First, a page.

About Michael Barone

Michael Barone

Michael Barone

Michael Barone is a senior political analyst for The Washington Examiner and a resident fellow at the American Enterprise Institute.

From 1974 to 1981, Barone was vice president of the polling firm of Peter D. Hart Research Associates. From 1981 to 1988, he was a member of the editorial page staff of The Washington Post. From 1989 to 1996 and again from 1998 to 2009, Barone was a senior writer for U.S. News & World Report. He was senior staff editor at Reader's Digest from 1996 to 1998.

Barone is the principal co-author of The Almanac of American Politics, published by National Journal every two years. The first edition appeared in 1971. He is also the author of Our Country: The Shaping of America from Roosevelt to Reagan (Free Press, 1990), The New Americans: How the Melting Pot Can Work Again (Regnery, 2001) and Hard America, Soft America: Competition vs. Coddling and the Competition for the Nation's Future (Crown Forum, 2004).

Over the years, Barone has written for many publications, including The Economist, The New York Times, The Detroit News, the Detroit Free Press, The Weekly Standard, The New Republic, National Review, The American Spectator, American Enterprise, The Times Literary Supplement and The Daily Telegraph of London. He has served as a political contributor to the Fox News Channel since 1998 and has appeared on many other television programs.

Barone graduated from Harvard College (1966) and Yale Law School (1969), and was an editor of the Harvard Crimson and the Yale Law Journal. He served as law clerk to Judge Wade H. McCree Jr. of the United States Court of Appeals for the Sixth Circuit from 1969 to 1971.

Barone lives in Washington, D.C. He has traveled to all 50 states and all 435 congressional districts. He has also traveled abroad extensively and has reported on elections in Russia, Mexico, Italy and Britain.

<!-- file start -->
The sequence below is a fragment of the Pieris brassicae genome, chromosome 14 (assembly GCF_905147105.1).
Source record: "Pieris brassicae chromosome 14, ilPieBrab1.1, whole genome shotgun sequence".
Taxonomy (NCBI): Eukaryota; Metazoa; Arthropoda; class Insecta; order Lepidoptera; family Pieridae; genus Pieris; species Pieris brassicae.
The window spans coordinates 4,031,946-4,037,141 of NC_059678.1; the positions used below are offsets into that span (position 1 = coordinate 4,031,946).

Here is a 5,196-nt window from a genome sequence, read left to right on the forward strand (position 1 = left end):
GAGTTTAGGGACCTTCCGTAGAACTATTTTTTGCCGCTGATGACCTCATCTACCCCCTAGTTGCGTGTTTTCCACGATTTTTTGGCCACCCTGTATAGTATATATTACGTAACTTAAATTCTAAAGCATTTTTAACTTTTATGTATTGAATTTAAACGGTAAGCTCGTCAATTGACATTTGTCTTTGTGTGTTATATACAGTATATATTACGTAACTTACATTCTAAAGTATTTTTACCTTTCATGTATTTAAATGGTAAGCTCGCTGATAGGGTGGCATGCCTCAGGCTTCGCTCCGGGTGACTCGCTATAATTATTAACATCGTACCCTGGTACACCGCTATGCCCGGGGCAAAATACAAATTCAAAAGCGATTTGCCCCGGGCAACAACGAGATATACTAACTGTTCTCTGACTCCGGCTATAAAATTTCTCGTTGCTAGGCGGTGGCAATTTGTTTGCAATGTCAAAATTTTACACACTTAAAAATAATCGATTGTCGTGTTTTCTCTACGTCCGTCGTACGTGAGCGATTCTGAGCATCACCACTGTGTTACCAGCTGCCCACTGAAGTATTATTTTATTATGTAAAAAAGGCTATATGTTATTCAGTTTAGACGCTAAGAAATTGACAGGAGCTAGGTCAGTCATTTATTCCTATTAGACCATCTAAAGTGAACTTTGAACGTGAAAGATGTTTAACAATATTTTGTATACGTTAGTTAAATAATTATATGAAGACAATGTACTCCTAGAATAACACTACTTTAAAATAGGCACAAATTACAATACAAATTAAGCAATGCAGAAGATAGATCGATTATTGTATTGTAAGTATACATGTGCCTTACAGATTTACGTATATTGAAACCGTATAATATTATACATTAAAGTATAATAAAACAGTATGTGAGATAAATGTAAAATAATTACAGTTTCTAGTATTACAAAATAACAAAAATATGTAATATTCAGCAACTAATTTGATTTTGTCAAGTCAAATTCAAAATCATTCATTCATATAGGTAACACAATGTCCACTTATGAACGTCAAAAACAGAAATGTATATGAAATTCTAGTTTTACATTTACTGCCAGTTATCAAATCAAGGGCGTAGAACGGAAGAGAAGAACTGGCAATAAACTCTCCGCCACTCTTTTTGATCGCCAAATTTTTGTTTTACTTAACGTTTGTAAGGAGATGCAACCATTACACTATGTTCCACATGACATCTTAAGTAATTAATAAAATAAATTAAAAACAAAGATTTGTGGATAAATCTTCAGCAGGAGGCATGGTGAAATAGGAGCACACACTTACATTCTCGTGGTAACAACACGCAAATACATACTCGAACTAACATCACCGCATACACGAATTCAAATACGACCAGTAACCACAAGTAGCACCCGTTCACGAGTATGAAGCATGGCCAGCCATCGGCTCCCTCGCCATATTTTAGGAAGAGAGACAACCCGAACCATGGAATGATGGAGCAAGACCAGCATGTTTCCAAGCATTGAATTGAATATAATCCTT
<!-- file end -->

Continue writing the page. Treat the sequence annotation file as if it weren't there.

View his work here.

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Collusion, Anyone? Apr 20, 2018

As the likelihood that the Trump campaign colluded with Russia seems headed toward zero, the likelihood of proof of a different form of collusion seems headed upward toward certainty. The Russia collusion charge had some initial credibility because o... Read More

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Speaker Ryan Follows the Lead of Speaker Reed Apr 13, 2018

One hundred nineteen years ago, Speaker of the House Thomas B. Reed announced that he was, after 22 years of service, resigning from Congress. Reed had been one of the most effective speakers ever. Barbara Tuchman's account, in "The Proud Tower," of ... Read More

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Genetics Is Undercutting the Case for Racial Quotas Apr 06, 2018

"I am worried," writes Harvard geneticist David Reich in The New York Times, "that well-meaning people who deny the possibility of substantial biological differences among human populations are digging themselves into an indefensible position, one th... Read More